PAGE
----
In this Issue
P.1 Humanitarian conditions in north-west worsen
P.2 Families brave winter at Areesha camp
P.4 New insight into disability in Syria
P.5 Working to build response quality and accountability
Humanitarian situation in north-west worsens
Humanitarian conditions for people in north-west Syria have worsened as the UN and its humanitarian partners work to address the needs of some 358,000 newly displaced people in Idleb Governorate, the vast majority of them women and children, following a second wave of displacement which began on 1 December 2019.
The deteriorating humanitarian conditions follow increasing reports of violence in the area and heightened concerns for the safety and protection for the over 4 million civilians in north-west Syria, over half of whom are internally displaced.
On 11 January alone, some 26 communities in Idleb were affected by airstrikes, including schools, hospitals, camps for internally displaced people (IDPs) and markets, as well as locations hosting those newly displaced.
Most of those displaced fled airstrikes and artiliery attacks in Ma’arrat An Nu’man area and the surrounding countryside in southern Idleb; fleeing northward to urban areas such as Idleb city, Saraqab and Arihah, in addition to overstretched camps for displaced people in the northwest of the governorate.
Some 45,000 newly displaced people chose to move to areas in northern Aleppo Governorate, seeking safety and to reach services, including Afrin and A’zaz, the UN Office for the Coordination of Humanitarian Affairs (OCHA) reported on 15 January.
This latest wave of people displaced, compounds an already dire humanitarian situation as over 400,000 people were displaced between the end of April and the end of August, many of them multiple times, worsening levels of vulnerability further in Idleb.
Some 1,506 civilians have been killed in the violence since the renewal of hostilities in the de-escalation zone in Idleb and surrounding areas on 29 April 2019 until 15 January, the Office for the High Commissioner for Human Rights (OHCHR) confirmed on 17 January, including 293 women and 433 children. Of these, 75 civilians, including 17 women and 22 children (five per cent of the total), were in areas under the control of Government forces.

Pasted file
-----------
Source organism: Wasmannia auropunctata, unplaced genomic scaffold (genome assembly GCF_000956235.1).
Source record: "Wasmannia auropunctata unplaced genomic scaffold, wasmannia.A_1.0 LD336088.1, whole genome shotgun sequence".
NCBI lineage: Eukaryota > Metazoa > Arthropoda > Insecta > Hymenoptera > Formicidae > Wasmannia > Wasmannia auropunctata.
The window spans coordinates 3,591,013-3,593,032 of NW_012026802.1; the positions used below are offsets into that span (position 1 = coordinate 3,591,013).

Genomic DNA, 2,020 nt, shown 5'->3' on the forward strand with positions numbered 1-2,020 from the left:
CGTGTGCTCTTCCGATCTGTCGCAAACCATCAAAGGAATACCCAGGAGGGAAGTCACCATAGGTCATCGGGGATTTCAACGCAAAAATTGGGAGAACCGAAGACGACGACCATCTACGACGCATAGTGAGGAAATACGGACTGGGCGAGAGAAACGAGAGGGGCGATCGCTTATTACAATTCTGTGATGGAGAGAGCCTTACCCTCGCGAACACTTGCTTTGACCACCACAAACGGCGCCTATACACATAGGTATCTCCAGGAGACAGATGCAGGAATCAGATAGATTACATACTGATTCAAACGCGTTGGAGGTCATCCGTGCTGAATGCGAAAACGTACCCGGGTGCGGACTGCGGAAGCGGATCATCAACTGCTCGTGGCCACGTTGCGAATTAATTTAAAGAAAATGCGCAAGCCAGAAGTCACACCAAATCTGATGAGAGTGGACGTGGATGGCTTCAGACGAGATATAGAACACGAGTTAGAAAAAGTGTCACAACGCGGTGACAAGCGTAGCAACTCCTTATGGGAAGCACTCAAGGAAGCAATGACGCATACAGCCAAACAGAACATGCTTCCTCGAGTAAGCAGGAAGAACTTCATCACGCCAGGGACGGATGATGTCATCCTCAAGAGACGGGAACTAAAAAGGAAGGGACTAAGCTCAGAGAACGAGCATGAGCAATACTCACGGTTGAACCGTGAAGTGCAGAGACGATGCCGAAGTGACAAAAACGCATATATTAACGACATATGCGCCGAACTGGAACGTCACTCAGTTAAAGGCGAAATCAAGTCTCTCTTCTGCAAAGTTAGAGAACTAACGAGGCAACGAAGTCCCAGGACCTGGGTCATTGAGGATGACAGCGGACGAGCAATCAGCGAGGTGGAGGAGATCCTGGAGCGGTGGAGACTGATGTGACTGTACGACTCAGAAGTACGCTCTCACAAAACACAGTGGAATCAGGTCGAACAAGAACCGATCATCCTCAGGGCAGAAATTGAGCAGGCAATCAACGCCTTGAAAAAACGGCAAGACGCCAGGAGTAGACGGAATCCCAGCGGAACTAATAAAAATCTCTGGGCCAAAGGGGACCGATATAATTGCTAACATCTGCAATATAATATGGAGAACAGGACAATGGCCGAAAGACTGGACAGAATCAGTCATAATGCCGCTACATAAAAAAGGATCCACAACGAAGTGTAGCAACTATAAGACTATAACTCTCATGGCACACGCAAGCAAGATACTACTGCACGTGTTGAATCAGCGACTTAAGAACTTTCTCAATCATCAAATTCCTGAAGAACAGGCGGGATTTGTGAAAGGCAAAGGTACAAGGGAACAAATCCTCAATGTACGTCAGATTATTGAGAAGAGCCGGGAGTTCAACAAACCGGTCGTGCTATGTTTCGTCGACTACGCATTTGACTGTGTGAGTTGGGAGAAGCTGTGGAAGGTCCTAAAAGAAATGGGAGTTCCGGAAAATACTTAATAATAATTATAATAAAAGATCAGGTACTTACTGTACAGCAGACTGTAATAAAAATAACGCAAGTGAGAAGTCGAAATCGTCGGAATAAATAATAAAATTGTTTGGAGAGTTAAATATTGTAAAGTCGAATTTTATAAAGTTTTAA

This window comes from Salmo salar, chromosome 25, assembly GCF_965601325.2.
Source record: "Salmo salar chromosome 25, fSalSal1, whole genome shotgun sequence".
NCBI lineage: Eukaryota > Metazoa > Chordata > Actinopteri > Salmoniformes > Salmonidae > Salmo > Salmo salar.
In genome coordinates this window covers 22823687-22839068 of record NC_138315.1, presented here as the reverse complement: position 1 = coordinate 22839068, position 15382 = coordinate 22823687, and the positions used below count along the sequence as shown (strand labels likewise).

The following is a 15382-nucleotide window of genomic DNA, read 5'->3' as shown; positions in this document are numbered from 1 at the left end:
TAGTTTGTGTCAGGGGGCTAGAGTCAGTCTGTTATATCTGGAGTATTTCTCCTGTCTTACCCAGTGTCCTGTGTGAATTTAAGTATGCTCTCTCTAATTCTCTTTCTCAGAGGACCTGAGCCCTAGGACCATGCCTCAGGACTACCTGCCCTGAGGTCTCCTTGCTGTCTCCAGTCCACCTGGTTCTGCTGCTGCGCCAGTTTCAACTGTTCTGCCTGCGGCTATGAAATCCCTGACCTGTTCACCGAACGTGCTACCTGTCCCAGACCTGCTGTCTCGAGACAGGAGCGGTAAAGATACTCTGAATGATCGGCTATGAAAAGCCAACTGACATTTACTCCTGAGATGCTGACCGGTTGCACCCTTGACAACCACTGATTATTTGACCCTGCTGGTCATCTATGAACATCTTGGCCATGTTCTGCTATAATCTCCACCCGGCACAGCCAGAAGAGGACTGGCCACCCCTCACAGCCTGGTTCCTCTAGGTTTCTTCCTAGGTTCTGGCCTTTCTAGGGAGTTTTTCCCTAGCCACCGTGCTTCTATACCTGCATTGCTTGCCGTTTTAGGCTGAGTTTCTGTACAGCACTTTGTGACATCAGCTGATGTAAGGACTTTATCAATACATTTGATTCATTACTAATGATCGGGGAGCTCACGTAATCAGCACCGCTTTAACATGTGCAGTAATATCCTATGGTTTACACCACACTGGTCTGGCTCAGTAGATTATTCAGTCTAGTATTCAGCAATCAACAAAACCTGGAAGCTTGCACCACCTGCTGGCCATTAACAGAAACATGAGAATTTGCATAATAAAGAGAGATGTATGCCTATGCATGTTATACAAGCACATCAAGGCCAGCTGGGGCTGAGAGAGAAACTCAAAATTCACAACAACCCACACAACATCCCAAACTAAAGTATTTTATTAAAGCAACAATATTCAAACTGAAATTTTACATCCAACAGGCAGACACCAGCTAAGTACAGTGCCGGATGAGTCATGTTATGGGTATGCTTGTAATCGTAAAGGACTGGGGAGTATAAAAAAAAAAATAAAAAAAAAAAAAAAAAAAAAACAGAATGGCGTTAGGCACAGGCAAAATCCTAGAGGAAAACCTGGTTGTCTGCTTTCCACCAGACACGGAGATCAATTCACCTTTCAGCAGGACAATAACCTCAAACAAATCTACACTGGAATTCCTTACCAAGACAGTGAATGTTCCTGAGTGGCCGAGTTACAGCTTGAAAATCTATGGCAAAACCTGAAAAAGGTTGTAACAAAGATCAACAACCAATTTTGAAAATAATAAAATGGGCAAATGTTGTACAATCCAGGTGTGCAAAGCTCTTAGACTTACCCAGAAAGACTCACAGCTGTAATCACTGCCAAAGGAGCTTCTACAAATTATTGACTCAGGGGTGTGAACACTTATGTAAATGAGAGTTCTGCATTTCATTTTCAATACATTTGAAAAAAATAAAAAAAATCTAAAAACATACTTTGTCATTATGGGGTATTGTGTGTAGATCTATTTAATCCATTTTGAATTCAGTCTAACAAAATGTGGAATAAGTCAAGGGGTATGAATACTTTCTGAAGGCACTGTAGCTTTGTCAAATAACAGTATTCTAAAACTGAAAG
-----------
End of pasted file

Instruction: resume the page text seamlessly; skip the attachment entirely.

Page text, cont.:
Conditions on the ground have been further exacerbated by extreme winter weather, including flooding and sub-zero temperatures, and rising fuel prices.
Vital services are contingent on a consistent supply of fuel, including hospitals, emergency operations, transportation, agriculture and bakeries. In winter, fuel is crucial for safe and reliable heating. With the decline of the Syrian Pound (SYP) and only imported fuel now available in much of the northwest, people are struggling to cope.
In Idleb, the price of one litre of imported first grade diesel rose 21.5 per cent over the past month, from 650 SYP to 790 SYP between 17 December 2019 and 13 January 2020, with similar price increases now being reported for second grade imported fuels also.
Key concerns over fuel price increases include the possible disruption of vital services, and the added risk of people resorting to using lower quality fuels to stay warm, fueling the risk of fires, especially in densely populated camps and shelters.
Response efforts Meanwhile, the UN and its partners continue to scale up their response efforts in the area, including non-food items, shelter, food and cash assistance.
As of 9 January, proposals for camp extensions in 14 locations have been developed to provide shelter to some 3,827 families, while 346,566 people have received food assistance. Some 116,000 ready-to-eat rations have been provided to meet the needs of 580,000 people, in addition to food rations for regular assistance. Life-saving nutrition has been provided to 22,696 children and mothers in 87 communities in 25 sub-districts. Some 10,742 protection interventions reaching 5,133 individuals have been provided to 34 communities within 17 sub-districts in Idleb and Aleppo, including psychological first aid and psychosocial support, distribution of dignity kits and of winterization kits for children, risk education and reunification of unaccompanied and separated children with their families. To bolster health services, additional general practitioners are currently being hired, while a referral pathway has been established to transfer patients between IDP shelters in sub-districts with particularly high numbers of people and nearby primary healthcare centres for pediatric, internal medicine and gynecological services. Education services, including formal and informal education activities, home schooling, and student bags and textbooks have also been provided, reaching 8,552 school-aged children.
Some 2.7 million in north-west Syria are in urgent need of humanitarian assistance, including food, shelter, water and sanitation, health and winterization assistance. An updated Readiness and Response Plan for approximately 850,000 people is being prepared, focusing on the needs of those newly displaced since 1 December (some 358,000), as well as possible further displacement of another 500,000 people in front-line areas.